Can you afford assisted living?
Please give serious thought to “when.” If you have a parent of spouse with dementia or Alzheimer’s eventually they will need more care than you can provide at home—their home or yours. Hospice may be able to offer help. If finances aren’t an issue, certainly you can have home care or nursing care but remember that 24/7 protection and care will be needed. Since wandering is a common issue as if safety in the home, a care facility is often the best thing for them.
It is true that assisted and memory care homes can be costly. Please don’t let that stop you from looking. You can ask the facilities what funding is available in your state. They are usually happy to give you names and numbers of people you can contact for details. You may be surprised. Every state is different, but most will provide funding aid for residential care if needed, subject to their requirements. And many facilities accept medicaid. If they do, usually they must keep a percentage of rooms for residents that need the assistance. Many have waiting lists, so early consideration can be important.
Find your local offices
Should you need state funding, your local social services office can provide you details. The rules and requirements vary by state. Another thing we learned that encouraged assisted living was that if the folks moved in while able to pay, they would be able to stay should state funding be necessary (if their funds ran out). Since they would be in place, they wouldn’t need to move or be on a waiting list.
The VA or the PACE program (Program for all-inclusive care of the Elderly)may offer assistance toward care as well. I know our dad was pleased and relieved when he found they could afford to live in an assisted living home. Knowing Mom would be safe and settled too, was very reassuring to him. It’s definitely something you should check into further. Once you know your state’s requirements, I suggest you contact your accountant and/or attorney for financial and legal issues that may be involved.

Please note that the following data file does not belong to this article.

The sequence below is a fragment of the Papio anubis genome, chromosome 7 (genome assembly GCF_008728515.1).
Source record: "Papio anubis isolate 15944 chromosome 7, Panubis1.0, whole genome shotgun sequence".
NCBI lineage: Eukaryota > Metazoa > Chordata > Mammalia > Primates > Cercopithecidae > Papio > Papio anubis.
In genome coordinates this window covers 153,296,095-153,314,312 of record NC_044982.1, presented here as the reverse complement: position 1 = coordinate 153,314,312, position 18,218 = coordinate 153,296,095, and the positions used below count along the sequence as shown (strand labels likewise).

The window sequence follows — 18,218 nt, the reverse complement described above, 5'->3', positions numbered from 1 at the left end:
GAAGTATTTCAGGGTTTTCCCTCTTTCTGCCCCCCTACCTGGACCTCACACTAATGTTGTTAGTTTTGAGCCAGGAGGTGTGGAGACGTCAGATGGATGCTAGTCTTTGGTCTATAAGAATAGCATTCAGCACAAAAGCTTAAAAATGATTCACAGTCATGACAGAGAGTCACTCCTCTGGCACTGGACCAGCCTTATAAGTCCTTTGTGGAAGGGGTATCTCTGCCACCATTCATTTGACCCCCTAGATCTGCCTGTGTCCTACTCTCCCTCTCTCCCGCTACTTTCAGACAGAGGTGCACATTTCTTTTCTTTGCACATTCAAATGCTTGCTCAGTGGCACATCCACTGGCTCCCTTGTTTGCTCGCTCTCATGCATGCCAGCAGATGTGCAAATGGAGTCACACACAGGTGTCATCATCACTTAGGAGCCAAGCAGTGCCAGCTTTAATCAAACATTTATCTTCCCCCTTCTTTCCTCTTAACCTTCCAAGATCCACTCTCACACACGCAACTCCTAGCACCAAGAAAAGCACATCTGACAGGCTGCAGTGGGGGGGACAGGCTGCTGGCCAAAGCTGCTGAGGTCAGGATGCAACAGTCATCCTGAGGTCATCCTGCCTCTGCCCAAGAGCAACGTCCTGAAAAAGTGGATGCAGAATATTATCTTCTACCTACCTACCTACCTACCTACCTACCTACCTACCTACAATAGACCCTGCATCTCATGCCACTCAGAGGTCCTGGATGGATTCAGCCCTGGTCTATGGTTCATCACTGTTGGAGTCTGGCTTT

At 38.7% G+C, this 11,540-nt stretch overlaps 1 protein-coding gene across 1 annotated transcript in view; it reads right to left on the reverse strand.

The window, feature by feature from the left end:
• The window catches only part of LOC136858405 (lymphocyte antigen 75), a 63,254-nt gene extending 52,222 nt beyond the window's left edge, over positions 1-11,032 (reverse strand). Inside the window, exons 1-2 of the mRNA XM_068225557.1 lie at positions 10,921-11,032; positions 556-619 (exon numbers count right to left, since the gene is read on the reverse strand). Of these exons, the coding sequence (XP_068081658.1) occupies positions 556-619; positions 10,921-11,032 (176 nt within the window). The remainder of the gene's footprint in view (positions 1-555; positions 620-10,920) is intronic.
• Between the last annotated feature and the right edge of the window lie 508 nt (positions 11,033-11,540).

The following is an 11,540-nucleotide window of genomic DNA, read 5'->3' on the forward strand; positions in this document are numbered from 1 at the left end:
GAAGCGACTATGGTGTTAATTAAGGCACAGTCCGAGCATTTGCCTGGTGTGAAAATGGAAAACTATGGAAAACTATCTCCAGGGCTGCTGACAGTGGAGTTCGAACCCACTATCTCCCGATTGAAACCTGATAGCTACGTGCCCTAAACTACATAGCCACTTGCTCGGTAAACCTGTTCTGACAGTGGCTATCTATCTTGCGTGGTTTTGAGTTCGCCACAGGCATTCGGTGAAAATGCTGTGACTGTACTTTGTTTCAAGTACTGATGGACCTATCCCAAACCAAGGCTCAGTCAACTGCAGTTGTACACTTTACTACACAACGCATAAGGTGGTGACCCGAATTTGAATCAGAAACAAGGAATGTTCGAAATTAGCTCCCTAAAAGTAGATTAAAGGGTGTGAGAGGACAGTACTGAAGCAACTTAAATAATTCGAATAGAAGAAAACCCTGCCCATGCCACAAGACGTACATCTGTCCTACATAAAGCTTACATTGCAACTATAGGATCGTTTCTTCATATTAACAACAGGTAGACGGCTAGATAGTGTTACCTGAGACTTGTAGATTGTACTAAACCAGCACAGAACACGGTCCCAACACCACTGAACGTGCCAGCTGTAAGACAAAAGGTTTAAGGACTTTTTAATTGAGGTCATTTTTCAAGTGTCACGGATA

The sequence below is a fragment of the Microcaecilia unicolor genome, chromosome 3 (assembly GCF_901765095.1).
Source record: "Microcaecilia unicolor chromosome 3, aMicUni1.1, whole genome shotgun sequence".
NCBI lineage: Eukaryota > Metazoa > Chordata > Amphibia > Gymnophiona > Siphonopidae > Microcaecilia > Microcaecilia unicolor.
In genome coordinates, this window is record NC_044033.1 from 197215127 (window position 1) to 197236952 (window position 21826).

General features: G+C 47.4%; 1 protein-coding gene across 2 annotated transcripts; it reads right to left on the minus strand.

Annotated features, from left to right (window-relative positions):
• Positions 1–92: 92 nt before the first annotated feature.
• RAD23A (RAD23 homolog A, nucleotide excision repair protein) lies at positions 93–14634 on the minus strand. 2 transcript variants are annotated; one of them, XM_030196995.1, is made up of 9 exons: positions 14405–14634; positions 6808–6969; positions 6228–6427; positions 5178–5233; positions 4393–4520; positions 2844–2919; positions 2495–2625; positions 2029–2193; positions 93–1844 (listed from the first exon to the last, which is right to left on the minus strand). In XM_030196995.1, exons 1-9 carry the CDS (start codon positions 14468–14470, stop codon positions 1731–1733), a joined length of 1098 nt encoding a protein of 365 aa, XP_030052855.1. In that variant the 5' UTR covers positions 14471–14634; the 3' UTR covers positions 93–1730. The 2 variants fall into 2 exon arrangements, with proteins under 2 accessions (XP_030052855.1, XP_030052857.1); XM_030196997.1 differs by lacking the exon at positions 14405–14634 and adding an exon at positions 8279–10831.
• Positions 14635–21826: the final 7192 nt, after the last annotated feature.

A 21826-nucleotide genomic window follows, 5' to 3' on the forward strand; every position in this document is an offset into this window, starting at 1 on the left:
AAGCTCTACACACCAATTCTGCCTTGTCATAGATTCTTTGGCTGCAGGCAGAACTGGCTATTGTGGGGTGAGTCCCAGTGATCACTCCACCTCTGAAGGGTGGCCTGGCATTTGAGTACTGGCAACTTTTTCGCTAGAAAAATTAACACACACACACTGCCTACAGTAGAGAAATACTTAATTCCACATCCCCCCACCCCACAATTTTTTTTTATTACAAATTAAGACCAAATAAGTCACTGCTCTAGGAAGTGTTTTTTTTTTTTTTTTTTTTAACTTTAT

In the back of my mind and many years ago, I’d always thought Mom would live with us if Dad died first. We were always very close. When I see the care she now needs, I know it would have been beyond my capability. I love my mother dearly. Even with a loved one that is easy going, the stress from intense caregiving is great.
Physically it may be too difficult to provide the assistance they need. Often it takes two aides to lift a resident up from a sitting position. For that reason, I hope you will consider Assisted Living. For our parents, Dad was concerned about mom’s care should something happen to him. That probably made him more open to assisted living to begin with.
Stop by Assisted Living Homes…
I’d suggest you contact a few assisted living residences early on. Visit a few. Most will allow you to bring your parent or spouse to lunch there. It’s a good way to see the facility and what their “apartments” are like, to see what the other residents are like, and get comfortable with the idea. Tour several if you can. Many will have an assisted living section and a separate, secure memory care section. You might be surprised too at how lively some homes are, with ongoing planned activities scheduled.
They aren’t nursing facilities. Check out the calendar of events they have for the month. Depending on the size, most offer an array of activities to interest their residents. Card games, trips, shopping excursions, movies with popcorn, readings, book groups, bingo, crafts, cooking, Bible studies. Something for everyone. They can be involved in as much or as little as they choose. It’s an excellent way to see what it could be like. Having friends and others around to play with, people looking out for you, meals prepared (many still have kitchens in their rooms as well), laundry done, rooms cleaned. Most times, that sounds pretty good to me even.